‘Jesus, you son of David.’ It is possible that, knowing of Jesus connection with the royal house, he simply meant this to be flattering, but it is far more probable that he meant more, and that he saw Jesus as Messianic, and used a local Messianic title. Yet as the crowd did not react to the name (their rebuke was because they thought he was making a disturbance and trying to beg from Jesus) and as Jesus made no comment, it is not likely that the crowd as a whole saw it as Messianic. But that need not mean that the man himself did not. He may well have been visiting Judea for the Passover from an area where such a title was used of the Messiah. Luke also probably sees it as significant. Here was prophetic recognition, whether conscious or subconscious, of Who Jesus really was, made on His approach to Jerusalem to die and rise again. And he probably saw it as significant that He was welcomed by a blind man in such terms when those who could see were oblivious of the fact.

‘Son of David.’ This was certainly a Messianic title in later Jewish literature, but the only known such reference in pre-Christian literature was in the Psalms of Solomon Luke 17:23. It may thus have been a marginal rather than a popular Messianic title in Jesus’ time. Perhaps then its popular use was localised in parts of Galilee, and the blind man was from that locality taking advantage of a key route to Jerusalem before the Passover. The coming of a son of David as deliverer was certainly a common idea in the Old Testament (Isaiah 9:6-7; Isaiah 11:1-10; Jeremiah 23:5-6; Ezekiel 34:23 and recognised in certain Psalms), and the crowds in Matthew 12:23 appear to have used it Messianically, as do two blind men in probably the same locality (Matthew 9:27), all of whom were in Galilee. This would support a Galilean locale. See also Luke 1:27; Luke 1:32; 2 Samuel 7:8-16.

Matthew 21:9; Matthew 21:15 may have been a more general use in typical Passover welcomes, or the result of visitors from the locality where it was used, the children in Luke 18:15 having picked it up from the crowd. The use of it by the Syrophoenician woman (Matthew 15:22) was probably a polite title to Him as a Jew, son of David meaning a Jew (compare ‘our father David’ in Mark 11:10; Acts 4:25). That the Messiah would be the son of David was certainly recognised by the scribes (Luke 12:35) although that does not guarantee the use of the title by them at this stage.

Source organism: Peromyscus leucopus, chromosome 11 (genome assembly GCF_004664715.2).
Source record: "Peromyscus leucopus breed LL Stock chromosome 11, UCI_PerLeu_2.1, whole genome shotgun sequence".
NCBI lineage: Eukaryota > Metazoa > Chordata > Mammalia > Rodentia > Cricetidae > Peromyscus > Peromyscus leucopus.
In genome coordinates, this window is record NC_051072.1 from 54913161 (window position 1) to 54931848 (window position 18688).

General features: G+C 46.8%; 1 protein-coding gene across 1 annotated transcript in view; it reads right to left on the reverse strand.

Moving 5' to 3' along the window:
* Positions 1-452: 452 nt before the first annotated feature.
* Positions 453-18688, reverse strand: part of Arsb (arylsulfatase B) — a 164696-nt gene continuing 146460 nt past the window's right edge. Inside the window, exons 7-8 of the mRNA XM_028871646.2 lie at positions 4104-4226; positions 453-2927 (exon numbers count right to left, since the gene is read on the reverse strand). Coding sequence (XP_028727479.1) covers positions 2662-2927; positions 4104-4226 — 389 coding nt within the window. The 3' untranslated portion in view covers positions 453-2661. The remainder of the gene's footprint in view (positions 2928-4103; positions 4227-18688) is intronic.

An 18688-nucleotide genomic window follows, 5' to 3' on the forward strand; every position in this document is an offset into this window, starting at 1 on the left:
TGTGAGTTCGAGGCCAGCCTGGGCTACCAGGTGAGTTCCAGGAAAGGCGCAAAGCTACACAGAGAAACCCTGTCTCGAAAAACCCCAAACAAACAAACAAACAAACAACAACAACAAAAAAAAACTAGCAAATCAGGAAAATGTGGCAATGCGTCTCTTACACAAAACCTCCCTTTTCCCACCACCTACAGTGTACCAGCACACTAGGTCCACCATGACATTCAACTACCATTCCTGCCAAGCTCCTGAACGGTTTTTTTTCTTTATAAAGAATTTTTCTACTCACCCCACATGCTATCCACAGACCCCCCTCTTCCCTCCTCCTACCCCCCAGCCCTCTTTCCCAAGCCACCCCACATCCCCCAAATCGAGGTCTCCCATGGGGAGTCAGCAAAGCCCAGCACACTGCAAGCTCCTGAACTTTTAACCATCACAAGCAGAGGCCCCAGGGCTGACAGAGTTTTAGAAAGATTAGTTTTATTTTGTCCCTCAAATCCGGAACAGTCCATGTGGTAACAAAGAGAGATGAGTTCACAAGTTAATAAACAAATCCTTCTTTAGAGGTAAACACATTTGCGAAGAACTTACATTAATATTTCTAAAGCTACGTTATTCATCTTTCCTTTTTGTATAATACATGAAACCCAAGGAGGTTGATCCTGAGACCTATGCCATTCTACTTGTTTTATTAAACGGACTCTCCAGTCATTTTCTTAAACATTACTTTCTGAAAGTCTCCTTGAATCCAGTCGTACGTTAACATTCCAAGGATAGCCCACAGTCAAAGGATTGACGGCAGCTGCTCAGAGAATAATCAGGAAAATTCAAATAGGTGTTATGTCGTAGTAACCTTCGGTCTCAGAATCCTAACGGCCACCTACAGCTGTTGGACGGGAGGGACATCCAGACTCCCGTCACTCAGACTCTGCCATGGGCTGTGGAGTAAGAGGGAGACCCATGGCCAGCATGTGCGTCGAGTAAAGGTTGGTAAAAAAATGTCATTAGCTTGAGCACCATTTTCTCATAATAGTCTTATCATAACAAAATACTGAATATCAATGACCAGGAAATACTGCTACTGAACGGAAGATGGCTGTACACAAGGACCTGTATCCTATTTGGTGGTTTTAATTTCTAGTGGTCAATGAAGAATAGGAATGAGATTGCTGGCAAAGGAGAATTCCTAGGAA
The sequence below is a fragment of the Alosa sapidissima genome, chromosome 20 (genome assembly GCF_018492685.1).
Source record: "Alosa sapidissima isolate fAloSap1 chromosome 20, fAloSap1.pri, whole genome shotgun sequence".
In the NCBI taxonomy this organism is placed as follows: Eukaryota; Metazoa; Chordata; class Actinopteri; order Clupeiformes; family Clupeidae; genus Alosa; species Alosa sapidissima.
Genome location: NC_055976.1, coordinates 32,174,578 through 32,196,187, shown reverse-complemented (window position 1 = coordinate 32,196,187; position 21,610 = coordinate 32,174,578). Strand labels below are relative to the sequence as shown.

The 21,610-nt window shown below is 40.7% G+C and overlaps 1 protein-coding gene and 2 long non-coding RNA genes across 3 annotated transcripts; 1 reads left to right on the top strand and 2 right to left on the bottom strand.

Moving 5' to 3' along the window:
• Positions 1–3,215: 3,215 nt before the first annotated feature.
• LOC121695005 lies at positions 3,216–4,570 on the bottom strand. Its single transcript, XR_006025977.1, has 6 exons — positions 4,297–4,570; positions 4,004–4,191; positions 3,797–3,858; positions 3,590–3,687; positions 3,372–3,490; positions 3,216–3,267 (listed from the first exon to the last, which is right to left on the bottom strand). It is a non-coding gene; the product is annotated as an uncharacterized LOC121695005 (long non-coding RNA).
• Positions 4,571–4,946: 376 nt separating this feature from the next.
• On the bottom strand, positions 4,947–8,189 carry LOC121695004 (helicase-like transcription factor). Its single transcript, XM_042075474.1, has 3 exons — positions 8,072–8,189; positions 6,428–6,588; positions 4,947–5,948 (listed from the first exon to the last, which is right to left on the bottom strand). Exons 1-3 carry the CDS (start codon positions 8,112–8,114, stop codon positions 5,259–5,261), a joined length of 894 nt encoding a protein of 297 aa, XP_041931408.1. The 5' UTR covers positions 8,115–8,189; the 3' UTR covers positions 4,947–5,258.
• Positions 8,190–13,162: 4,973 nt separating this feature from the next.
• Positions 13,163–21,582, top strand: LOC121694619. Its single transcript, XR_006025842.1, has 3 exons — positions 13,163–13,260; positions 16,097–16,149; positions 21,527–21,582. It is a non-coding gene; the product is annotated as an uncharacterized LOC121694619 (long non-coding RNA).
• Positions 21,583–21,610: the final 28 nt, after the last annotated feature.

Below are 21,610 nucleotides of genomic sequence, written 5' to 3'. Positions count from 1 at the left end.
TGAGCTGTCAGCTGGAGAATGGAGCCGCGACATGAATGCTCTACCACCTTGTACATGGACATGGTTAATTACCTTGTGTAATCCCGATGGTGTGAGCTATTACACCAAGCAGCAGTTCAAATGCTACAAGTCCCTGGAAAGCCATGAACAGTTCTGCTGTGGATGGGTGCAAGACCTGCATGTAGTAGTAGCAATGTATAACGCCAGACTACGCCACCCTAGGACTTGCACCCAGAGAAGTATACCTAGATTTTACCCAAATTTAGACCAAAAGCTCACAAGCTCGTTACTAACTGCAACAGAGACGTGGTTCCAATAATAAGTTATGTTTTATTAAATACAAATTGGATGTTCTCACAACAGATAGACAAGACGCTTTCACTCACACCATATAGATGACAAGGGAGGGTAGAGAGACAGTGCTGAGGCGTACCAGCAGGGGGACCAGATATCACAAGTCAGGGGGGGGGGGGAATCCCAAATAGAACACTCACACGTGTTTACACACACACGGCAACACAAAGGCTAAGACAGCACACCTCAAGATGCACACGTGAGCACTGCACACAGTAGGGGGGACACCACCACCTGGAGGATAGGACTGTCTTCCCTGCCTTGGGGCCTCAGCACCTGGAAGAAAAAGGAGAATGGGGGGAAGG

So we must probably see it as a fairly peripheral Messianic title and as a good possibility that the blind man was hailing Him as Messiah in Galilean terms without the crowd on the whole recognising his intention.

The crowd here would largely have consisted of local inhabitants crowding the route taken by Passover pilgrims, although those on the road would also have included pilgrims from Galilee and elsewhere. None, however, appear to have reacted to the title which, had it been understood generally as Messianic, would have been surprising in view of the excitement which would be generated by the approach of Passover. On the other hand the Passover crowds who later hailed Jesus on His entry into Jerusalem would be mixed and would probably contain a large Galilean element.

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These files are public domain.
Text Courtesy of BibleSupport.com. Used by Permission.
Bibliographical Information
Pett, Peter. "Commentary on Luke 18:38". "Peter Pett's Commentary on the Bible ". https://www.studylight.org/commentaries/pet/luke-18.html. 2013.

The Expositor's Greek Testament

Luke 18:38. : aorist, he cried out once.

 

 

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Bibliographical Information
Nicol, W. Robertson, M.A., L.L.D. "Commentary on Luke 18:38". The Expositor's Greek Testament. https://www.studylight.org/commentaries/egt/luke-18.html. 1897-1910.

E.W. Bullinger's Companion Bible Notes

cried = called out.

Son of David. App-98. Compare the call of the other men (App-152).

mercy = pity.

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Bibliographical Information
Bullinger, Ethelbert William. "Commentary on Luke 18:38". "E.W. Bullinger's Companion bible Notes". https://www.studylight.org/commentaries/bul/luke-18.html. 1909-1922.

Commentary Critical and Explanatory on the Whole Bible - Unabridged

And he cried, saying, Jesus, thou Son of David, have mercy on me.

And he cried, saying, Jesus, son of David, in other words, 'Thou promised Messiah.' That this was the understood sense of the phrase is evident from the acclamation with which the multitude greeted Him on his triumphal entry into Jerusalem (Matthew 21:9; see also Matthew 12:23).

Have mercy on me!

Copyright Statement
These files are public domain.
Text Courtesy of BibleSupport.com. Used by Permission.
Bibliographical Information
Jamieson, Robert, D.D.; Fausset, A. R.; Brown, David. "Commentary on Luke 18:38". "Commentary Critical and Explanatory on the Whole Bible - Unabridged". https://www.studylight.org/commentaries/jfu/luke-18.html. 1871-8.

Treasury of Scripture Knowledge

And he cried, saying, Jesus, thou Son of David, have mercy on me.
Jesus
Psalms 62:12; Isaiah 9:6,7; 11:1; Jeremiah 23:5; Matthew 9:27; 12:23; 15:22; 21:9,15; Matthew 22:42-45; Romans 1:3; Revelation 22:16
Reciprocal: Proverbs 19:7 - he;  Luke 17:13 - have;  Luke 20:41 - Christ

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These files are public domain.
Text Courtesy of BibleSupport.com. Used by Permission.
Bibliographical Information
Torrey, R. A. "Commentary on Luke 18:38". "The Treasury of Scripture Knowledge". https://www.studylight.org/commentaries/tsk/luke-18.html.